'The Borgias' series finale: Francois Arnaud on Cesare and Lucrezia Borgia 'going for it'Add to Favorites | The Borgias
But, as it is, the third and final season closed with Borgia family enemy Caterina Sforza ( Gina McKee) defeated; Lucrezia's ( Holliday Grainger) husband dead after being run through by the sword of her brother Cesare ( Francois Arnaud), who had recently become her incestuous lover; and their father, Rodrigo Borgia ( Jeremy Irons), a k a the nefarious Pope Alexander VI plotting to turn the Roman Catholic papacy from an elected office into a monarchy.
Anyone who followed the recent election of humble, plain-spoken Argentinian Cardinal Jorge Mario Bergoglio to become Pope Francis knows that Borgia failed utterly.
"I liked the ending," Arnaud tells Zap2it. "For my character and Lucrezia, there was something very Shakespearean about it. It would have been great to play Cesare until his death. I get the feeling that I still brought Cesare to the Cesare Borgia that is remembered in history, and who we think of when we think of Cesare Borgia.
"It was just that incredible journey from innocent little boy to mass murderer, army general, incestuous brother. It was fascinating every step of the way. It's like 20 roles in one."
Many fans had long been clamoring for the smoldering attraction between Cesare and Lucrezia to be consummated, incest or not.
"At first," says Arnaud, "what shocked me is that Neil always said that he didn't want to go there, and that he personally didn't believe it happened. Those were conversations we had early on in season one.
"When I first read it, I went, 'Oh my God, he's going for it.' But I think, dramatically, you can only hint at something for a certain while before you have to actually go there, or you're .... in a movie, maybe it wouldn't have happened, but in a TV series, after three seasons, you have to move on to the next level, at some point.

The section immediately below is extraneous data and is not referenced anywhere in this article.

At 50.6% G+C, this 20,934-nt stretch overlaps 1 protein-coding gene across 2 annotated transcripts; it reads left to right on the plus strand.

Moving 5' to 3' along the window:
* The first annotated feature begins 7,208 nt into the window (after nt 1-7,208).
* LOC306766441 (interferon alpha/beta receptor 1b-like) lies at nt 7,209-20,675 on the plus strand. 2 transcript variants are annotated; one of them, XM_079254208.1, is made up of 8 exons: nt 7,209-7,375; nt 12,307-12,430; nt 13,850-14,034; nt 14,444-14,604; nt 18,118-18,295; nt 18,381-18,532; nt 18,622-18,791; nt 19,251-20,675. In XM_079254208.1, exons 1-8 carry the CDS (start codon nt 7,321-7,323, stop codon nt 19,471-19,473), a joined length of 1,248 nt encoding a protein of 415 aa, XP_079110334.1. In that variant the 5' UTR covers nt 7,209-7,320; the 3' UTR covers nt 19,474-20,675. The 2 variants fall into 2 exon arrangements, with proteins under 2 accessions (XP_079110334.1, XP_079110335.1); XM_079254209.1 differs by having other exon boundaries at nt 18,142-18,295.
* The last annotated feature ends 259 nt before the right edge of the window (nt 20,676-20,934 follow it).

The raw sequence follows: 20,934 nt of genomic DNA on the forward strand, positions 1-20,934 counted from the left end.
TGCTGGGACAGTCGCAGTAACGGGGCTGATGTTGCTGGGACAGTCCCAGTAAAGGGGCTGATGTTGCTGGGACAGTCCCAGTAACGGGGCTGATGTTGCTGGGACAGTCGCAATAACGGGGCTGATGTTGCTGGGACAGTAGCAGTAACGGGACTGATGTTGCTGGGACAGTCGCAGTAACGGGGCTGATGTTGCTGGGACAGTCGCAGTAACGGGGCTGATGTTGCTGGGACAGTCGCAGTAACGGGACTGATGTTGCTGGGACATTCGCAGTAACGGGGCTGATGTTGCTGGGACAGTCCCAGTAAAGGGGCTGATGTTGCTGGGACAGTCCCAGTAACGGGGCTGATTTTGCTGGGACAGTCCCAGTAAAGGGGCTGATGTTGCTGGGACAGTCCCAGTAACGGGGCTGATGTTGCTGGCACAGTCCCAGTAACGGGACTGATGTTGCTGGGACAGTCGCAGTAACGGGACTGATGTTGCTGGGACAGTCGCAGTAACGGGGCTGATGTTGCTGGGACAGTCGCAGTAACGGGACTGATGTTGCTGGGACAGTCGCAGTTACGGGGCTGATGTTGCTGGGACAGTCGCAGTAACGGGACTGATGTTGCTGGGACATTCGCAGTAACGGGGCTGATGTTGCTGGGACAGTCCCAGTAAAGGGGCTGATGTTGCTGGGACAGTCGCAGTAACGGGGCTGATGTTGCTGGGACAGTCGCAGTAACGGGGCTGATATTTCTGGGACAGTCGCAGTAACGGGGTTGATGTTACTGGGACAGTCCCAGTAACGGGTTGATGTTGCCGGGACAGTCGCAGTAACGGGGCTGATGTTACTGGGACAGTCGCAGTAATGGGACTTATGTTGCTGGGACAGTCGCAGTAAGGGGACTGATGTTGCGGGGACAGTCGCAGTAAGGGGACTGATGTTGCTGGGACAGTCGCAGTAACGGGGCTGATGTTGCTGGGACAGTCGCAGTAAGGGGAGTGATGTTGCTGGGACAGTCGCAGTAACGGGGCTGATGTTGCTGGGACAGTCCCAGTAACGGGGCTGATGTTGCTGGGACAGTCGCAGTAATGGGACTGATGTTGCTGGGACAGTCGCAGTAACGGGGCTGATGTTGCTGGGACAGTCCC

"For our characters, I have to say, I feel like we've been playing that since the very first scene of season one. So it felt like a natural progression of their relationship and not something that was forced. Also, we never thought of anything -- well, Jeremy might have -- but Holliday, me, we never thought of anything as shock value.
"It was not just about sex. Even when we shot the sex scenes, those particular sex scenes, it was about a thousand other things than sex. It's about their emotional connection, where they're at, and their relationship, and how she feels about her husband.
"It was about so many other things than just about sex."
Asked what he learned from his stint on "The Borgias," Arnaud says, "I learned a lot about confidence. I really do think that, now, screen acting is 10 percent talent and 10 percent work and 80 percent confidence. You have to be able to show up and do everything, convey power. You have to be so sure of yourself.
"That's something I didn't have entirely when I started to do 'The Borgias,' and now I feel confident in my choices. From working with great actors like Jeremy Irons, Gina McKee, Derek Jacobi, Colm Feore, amazing seasoned actors, there's something about not being apologetic for what you bring to the table and just go all the way."
As for his next step, Arnaud just returned from filming in Argentina on a movie called "Amapola," described as a "romantic re-imagining" of Shakespeare's "A Midsummer Night's Dream," in which he plays a Vietnam-era "draft dodger who goes to Argentina. He's traveling the world. He falls in love with Camilla Belle."
When reminded that Belle once dated recently hired New England Patriot QB Tim Tebow, Arnaud laughs and says, "We never talked about that."
The role has also allowed him to move on from Cesare Borgia's string of dark, long-haired wigs.
"I have short blond, curly hair," he says, "just like an angel."
While Arnaud intended to focus on movies after "The Borgias," that resolve is weakening.
"Then I started reading scripts," he says, "and the best scripts are for TV. They're just so much better than movie scripts, unless you want to play Superman.' I don't know, I just saw the trailer [for 'Man of Steel,' starring Henry Cavill], and I'm like, 'If you have to be that buff ... it's hard work, and I'm not sure the payoff is worth it."